Tuesday, June 09, 2020

Do bioflavonoids enhance Vitamin C absorption?

Vitamin C absorption from the gut is governed by sodium content for active transport. For passive absorption throughout the length of the intestine the vitamin does not use a similar co-factor.

The bioflavonoids come into play after vitamin C has been absorbed and is in circulation.  This vitamin has a relatively short half-life and depends on other antioxidants to act as electron donors to 'reduce' oxidized vitamin C (dehydroascorbate) back into the antioxidant form (ascorbate; ascorbic acid).  Various antioxidants, including bioflavonoids and polyphenols in fruits, are typically used to provide that extra benefit.  So the recycling and longevity of vitamin C after absorption depends greatly on the presence of other antioxidants; including not only rutin and bioflavonoids but also alpha lipoic acid, glutathione, and numerous other antioxidants.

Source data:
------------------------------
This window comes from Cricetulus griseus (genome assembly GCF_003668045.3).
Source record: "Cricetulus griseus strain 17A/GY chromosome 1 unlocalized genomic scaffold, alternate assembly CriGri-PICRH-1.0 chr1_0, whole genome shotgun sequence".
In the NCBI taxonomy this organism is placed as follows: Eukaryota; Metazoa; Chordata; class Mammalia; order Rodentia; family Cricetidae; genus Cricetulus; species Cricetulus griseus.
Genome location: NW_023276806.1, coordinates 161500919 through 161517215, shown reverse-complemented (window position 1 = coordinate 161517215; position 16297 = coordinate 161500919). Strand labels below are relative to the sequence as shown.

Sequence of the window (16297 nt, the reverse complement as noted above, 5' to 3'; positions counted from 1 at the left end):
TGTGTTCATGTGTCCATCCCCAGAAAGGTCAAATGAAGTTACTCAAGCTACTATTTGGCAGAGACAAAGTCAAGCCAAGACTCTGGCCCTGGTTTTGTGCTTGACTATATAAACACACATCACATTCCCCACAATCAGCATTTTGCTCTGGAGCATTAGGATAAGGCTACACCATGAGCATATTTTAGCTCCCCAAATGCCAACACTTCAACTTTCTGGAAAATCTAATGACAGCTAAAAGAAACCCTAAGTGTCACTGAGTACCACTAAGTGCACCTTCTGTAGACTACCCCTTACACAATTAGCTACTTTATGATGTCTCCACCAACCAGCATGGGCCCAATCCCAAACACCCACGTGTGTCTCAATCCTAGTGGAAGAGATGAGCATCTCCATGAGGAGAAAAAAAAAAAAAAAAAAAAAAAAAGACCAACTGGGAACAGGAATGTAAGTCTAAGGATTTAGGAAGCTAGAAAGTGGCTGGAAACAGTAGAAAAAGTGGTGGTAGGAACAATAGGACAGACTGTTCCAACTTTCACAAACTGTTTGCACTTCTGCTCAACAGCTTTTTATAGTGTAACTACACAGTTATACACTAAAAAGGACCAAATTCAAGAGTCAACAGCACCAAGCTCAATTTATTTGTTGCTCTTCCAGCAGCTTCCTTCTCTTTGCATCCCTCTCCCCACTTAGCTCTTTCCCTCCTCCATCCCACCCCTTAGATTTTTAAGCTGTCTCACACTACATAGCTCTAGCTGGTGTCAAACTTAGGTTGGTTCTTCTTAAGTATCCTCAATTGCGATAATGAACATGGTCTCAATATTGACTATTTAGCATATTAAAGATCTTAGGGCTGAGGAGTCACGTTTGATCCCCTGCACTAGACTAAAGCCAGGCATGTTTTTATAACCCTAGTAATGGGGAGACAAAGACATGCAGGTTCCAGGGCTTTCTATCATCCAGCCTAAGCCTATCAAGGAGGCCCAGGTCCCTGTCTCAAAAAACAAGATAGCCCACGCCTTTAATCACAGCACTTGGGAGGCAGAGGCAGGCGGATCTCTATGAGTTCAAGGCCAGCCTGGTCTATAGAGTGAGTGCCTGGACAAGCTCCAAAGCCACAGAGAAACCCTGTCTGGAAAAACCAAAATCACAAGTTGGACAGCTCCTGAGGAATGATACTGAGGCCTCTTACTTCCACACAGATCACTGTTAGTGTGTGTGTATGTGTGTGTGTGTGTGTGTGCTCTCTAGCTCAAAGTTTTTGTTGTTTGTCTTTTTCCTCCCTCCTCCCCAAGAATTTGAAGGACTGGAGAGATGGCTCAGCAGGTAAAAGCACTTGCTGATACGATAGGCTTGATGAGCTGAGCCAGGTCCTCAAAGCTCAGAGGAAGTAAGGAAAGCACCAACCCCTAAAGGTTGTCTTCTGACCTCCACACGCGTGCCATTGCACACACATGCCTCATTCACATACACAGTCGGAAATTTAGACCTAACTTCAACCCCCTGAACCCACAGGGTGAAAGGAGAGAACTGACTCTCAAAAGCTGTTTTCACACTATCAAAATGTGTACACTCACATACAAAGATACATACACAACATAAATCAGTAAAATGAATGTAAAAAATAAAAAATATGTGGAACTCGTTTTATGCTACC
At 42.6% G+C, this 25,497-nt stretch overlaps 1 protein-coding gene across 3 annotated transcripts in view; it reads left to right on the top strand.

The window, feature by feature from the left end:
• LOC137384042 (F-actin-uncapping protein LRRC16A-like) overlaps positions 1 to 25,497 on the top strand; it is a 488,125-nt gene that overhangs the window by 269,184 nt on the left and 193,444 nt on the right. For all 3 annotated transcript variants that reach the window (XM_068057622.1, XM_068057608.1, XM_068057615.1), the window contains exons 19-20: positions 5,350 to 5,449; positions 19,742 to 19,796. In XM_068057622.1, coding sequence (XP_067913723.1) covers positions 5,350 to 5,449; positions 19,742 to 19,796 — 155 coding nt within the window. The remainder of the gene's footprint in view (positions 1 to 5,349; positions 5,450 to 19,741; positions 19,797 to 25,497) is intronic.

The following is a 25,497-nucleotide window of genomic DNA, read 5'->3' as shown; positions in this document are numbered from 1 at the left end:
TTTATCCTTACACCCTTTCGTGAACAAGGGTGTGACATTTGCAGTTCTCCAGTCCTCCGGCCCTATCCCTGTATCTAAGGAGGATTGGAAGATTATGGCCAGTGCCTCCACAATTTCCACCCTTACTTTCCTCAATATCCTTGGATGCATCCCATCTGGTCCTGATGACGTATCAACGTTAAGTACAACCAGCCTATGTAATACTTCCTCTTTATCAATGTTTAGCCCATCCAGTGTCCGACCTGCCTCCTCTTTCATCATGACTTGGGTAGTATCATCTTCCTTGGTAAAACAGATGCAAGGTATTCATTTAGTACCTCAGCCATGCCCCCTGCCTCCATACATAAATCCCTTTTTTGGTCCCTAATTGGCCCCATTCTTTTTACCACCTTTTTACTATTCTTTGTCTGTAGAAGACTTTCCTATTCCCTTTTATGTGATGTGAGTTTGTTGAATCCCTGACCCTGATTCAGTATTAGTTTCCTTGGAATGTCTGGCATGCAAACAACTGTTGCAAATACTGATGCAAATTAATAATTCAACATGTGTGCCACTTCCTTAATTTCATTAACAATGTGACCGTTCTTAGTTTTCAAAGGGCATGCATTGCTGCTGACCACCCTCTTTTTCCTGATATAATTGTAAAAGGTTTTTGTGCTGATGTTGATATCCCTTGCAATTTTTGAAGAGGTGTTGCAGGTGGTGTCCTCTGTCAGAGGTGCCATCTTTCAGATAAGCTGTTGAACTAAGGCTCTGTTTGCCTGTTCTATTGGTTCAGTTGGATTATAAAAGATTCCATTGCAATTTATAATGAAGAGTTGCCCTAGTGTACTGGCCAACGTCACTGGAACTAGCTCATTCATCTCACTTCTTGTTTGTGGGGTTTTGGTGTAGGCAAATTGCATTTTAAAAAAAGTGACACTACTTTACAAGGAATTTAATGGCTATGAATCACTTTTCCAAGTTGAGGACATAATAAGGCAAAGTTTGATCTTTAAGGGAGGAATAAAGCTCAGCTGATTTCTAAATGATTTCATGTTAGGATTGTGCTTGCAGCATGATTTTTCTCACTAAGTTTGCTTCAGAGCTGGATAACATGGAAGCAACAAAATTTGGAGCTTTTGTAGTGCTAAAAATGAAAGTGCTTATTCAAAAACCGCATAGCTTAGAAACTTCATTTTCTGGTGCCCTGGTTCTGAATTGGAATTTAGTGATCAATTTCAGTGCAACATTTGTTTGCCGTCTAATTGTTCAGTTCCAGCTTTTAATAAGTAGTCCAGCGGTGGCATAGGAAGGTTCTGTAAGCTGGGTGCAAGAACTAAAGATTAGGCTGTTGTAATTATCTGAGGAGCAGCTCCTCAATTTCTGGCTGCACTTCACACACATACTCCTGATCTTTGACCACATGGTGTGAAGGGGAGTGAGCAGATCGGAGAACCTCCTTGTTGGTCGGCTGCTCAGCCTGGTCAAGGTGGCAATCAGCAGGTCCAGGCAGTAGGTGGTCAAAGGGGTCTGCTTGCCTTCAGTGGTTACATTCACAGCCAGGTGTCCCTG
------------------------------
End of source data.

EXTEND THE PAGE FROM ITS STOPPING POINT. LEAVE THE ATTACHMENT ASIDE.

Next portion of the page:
So there is a benefit to using a base, often called vitamin C complex, in a vitamin C formula, but not so much in the initial absorption as in the vitamin's retention and recycling for re-use over time.  The variety of antioxidant-related nutrients in the human diet is thought responsible for why humans can retain vitamin C between meals when we cannot manufacture our own from blood sugar at will, as most mammals can.